Yesterday’s Footprints

By Chris Smith

In middle school after my daily basketball practices I would find myself roaming the empty halls, waiting for my ride to pick me up. While strolling by the cafeteria I could still taste the crisp and cheesy pepperoni pizza the lunch lady served every Tuesday and Thursday, with a side of fries and an icee. Then I would recall the many conversations and confrontations my crew and I witnessed in the lunch room, from the girls revealing their crushes on my best friend and me to the time I almost fought this older kid Zach over a seat. When I walked past my locker I could hear the echoes of my classmates and friends that I followed around school — either Paul the pretty boy jock, Tom the soccer-playing rapper, or Willie the short-tempered gang member. All of these thoughts would run through my head as I walked through the school, but after I walked out the front doors, it would all disappear. That is when I learned that even when all of my friends are gone with our memories, life will still go on. I learned to lead instead of follow.

My middle school was located in the interior of Alaska — Fairbanks, Alaska. Covered with faded velvet red brick and a name sign at the entrance like any other middle school in America it seemed no different, but it was the outside environment that caused me to become just another rock broken by peer pressure instead of the great boulder we all can be.

The majority of the school year is during the autumn and winter. Personally I am okay with this situation, because having summer free is better than having winter free, but winter in Alaska is a totally different world. When the wintertime hits the interior, there is only three to five hours of sunlight each day. The long treks to school, staggering through the wet, knee-deep snow prints of yesterday’s hike, would be strenuous on my legs. The travels accompanied with the dark of the cold day lit by the few street lights around me barely peaking through the darkness.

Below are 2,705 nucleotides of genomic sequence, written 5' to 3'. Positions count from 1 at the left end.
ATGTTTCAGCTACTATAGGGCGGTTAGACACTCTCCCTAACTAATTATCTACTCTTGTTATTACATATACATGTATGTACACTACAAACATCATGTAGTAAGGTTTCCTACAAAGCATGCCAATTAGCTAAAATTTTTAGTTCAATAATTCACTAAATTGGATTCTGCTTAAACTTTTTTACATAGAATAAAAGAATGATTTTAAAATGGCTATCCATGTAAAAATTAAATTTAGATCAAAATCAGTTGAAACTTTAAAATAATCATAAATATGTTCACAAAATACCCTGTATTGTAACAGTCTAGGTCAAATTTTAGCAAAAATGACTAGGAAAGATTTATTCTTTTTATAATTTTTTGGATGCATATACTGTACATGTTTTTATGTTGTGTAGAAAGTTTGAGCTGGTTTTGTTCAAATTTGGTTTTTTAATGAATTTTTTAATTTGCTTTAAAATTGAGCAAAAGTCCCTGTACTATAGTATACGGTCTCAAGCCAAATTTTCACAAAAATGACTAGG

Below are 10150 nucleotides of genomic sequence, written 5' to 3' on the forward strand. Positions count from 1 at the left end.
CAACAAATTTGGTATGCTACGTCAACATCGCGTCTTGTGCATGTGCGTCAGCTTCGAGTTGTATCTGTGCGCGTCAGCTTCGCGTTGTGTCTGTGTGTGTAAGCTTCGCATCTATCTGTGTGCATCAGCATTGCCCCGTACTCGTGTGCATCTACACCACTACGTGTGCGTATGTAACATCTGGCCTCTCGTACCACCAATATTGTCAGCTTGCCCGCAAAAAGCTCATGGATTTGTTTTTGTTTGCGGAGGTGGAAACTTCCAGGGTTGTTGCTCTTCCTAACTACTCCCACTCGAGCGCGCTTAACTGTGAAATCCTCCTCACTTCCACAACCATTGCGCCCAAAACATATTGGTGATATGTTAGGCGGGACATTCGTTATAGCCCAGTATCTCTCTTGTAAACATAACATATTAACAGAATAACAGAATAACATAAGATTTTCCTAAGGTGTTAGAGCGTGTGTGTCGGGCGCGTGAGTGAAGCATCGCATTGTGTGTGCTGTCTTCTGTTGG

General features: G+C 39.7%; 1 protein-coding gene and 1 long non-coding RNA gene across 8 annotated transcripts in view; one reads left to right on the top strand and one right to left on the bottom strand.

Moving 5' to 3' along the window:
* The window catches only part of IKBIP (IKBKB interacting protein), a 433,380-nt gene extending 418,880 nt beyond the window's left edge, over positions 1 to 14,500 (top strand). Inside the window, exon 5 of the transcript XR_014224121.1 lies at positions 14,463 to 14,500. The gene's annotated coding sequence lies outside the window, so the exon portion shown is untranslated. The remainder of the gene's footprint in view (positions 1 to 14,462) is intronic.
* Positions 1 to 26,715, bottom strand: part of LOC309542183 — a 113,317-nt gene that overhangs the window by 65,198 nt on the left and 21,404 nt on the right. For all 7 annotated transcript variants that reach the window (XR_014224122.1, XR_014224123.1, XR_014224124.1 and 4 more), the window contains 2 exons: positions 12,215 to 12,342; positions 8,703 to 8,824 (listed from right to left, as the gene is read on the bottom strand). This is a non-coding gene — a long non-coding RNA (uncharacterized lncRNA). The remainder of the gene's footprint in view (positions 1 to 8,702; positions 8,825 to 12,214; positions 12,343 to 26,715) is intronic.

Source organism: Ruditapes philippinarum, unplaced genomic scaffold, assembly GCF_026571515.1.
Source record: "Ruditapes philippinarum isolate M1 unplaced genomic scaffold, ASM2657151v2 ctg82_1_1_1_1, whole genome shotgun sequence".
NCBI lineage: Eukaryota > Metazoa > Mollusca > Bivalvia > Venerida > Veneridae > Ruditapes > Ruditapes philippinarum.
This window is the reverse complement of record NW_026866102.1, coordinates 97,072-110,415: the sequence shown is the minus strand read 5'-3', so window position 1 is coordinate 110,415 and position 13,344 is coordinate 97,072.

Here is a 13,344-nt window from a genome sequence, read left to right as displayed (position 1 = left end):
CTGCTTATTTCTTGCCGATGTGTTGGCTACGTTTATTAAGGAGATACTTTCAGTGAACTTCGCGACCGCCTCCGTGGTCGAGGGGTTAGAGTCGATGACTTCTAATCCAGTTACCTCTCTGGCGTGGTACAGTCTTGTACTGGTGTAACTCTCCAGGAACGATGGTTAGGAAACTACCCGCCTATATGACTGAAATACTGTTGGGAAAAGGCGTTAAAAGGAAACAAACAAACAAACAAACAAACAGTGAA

Sometimes I could not find yesterday’s footprints and would have to sink my snow boots into the inches of snow that would find their way into my already soaked socks, as if invited by their friends who already inhabited my footwear. It felt like they were having a party down there, nearly nipping my toes to the point of frost bite; just not quite. I would imagine that they were laughing at me in my own boots.

The darkness and the twenty-five pounds of snow suit and backpack caused me to naturally want to gather with other people, even to the point of following. It wasn’t their fault and I never blame them for that time in my life. I would only do what they wanted, go where they wanted, and share their interests. I am just content that I recognized my situation before later on in my life. Otherwise I wouldn’t be here or alive for that matter. Middle school was my winter time, but after my last day of class and the outside help of insight from a friend, I made the rest of my life my summertime.


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2 Responses to “Yesterday’s Footprints”

  1. Ashley Says:

    i really enjoyed this!=) ur are very strong i could not imagine liking in Alaska i can barely stand the fall in America. So during the Sumeer in Alaska is it still snowy?

  2. nova Says:

    nope. during the summer it actually hit a gud 80 degrees once when i wuz stationed up dere n thanx ash

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